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Canadian Court Dismisses Anti-FATCA Injunction

by Mike Godfrey, Tax-News.com, Washington

18 September 2015


On September 16, the Federal Court of Canada denied a request for an injunction to prevent the collection and disclosure of Foreign Account Tax Compliance Act information to the United States regarding American citizens living in Canada.

Within the terms of the intergovernmental agreement (IGA) implementing FATCA between Canada and the United States, the Canada Revenue Agency (CRA) will now be able to disclose to the US Internal Revenue Service (IRS) the personal bank account information of US citizens in Canada for 2014. That exchange is expected to take place on September 23, 2015.

The case – Virginia Hillis and Gwendolyn Louise Deegan v. the Attorney General of Canada and the Minister of National Revenue (2015 FC 1082) – was filed by two American-Canadian dual citizens living north of the border, but prepared by the Alliance for the Defense of Canadian Sovereignty (ADCS).

The lawsuit challenged the constitutionality of the country's involvement with FATCA, arguing that the FATCA IGA violates provisions of the Canadian Charter of Rights and Freedoms, which guarantees life, liberty, and security of person; security against unreasonable search and seizure; and equal protection of law without discrimination. The complaint suggested that FATCA goes against the principle "that Canada will not forfeit its sovereignty to a foreign state."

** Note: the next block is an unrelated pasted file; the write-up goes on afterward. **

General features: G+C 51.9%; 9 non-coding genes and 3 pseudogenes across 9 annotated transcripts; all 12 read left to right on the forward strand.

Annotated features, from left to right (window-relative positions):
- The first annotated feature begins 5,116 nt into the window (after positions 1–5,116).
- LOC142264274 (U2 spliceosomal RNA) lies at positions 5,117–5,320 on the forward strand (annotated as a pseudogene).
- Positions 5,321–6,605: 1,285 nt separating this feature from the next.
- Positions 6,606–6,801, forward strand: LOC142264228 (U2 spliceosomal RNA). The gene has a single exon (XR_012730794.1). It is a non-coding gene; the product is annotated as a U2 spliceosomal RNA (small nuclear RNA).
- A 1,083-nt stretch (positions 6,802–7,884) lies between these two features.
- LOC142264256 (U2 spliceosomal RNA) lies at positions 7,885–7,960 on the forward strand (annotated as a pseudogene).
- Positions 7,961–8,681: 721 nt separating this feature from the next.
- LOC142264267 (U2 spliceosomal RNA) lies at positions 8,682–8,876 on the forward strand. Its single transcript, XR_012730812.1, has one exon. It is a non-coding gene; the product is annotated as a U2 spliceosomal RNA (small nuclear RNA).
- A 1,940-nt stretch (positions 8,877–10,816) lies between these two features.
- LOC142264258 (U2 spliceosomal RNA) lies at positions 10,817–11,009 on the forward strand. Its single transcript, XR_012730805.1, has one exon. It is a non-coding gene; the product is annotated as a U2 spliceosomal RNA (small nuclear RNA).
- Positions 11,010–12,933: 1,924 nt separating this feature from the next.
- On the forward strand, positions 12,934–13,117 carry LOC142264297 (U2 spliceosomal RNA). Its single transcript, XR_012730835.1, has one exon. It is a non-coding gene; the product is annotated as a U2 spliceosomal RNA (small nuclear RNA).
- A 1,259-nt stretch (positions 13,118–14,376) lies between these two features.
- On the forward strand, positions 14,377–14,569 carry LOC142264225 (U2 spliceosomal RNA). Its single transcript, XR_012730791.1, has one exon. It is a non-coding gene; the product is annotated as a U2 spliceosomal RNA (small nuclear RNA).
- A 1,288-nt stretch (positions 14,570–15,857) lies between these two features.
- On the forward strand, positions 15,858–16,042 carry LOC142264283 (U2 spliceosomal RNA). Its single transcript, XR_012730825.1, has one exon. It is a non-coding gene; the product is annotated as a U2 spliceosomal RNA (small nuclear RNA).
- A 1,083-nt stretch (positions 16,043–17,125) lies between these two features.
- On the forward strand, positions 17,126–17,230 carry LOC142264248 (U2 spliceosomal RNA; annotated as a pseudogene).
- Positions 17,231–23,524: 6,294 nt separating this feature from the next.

It also alleged that the provisions of the IGA for the automatic collection and disclosure of taxpayer information to the US are contrary to the provisions of the existing Canada-US double taxation agreement (DTA), "as the information is not relevant for carrying out the provisions of the DTA, or the domestic tax laws of Canada or the US."

In addition, it was said, the provisions of the IGA subject US citizens resident in Canada to taxation and requirements that are more burdensome than the taxation and requirements to which Canadian citizens resident in Canada are subjected.

The Federal Court concluded, on the contrary, "that the collection and automatic disclosure of account holder information about US reportable accounts contemplated the IGA is legally authorized in Canada by the provisions of the IGA Implementation Act." Moreover, it found that the collection and automatic disclosure of any such information is not inconsistent with the provisions of the Canada-US DTA.

However, as the Court also declared that its decisions were "without prejudice to the plaintiffs' right to pursue their claim that the impugned provisions are ultra vires or inoperative because they are unconstitutional or otherwise unjustifiably infringe Charter rights," the ACDS subsequently declared that the ruling does mean the end of the case, which it believes will eventually be heard by the Supreme Court of Canada.

In the meantime, however, the CRA will proceed to fulfill the disclosure requirements for Canadian financial institutions (FIs) under the FATCA IGA. Failure by FIs to disclose information on their US clients can result in a requirement to withhold 30 percent tax on payments to them of US-sourced income.

TAGS: individuals | expatriates | compliance | Treaties | Foreign Account Tax Compliance Act (FATCA) | tax | tax compliance | FATCA | Tax Treaties | law | Internal Revenue Service (IRS) | tax authority | withholding tax | Canada | United States | Compliance | Expats | Tax

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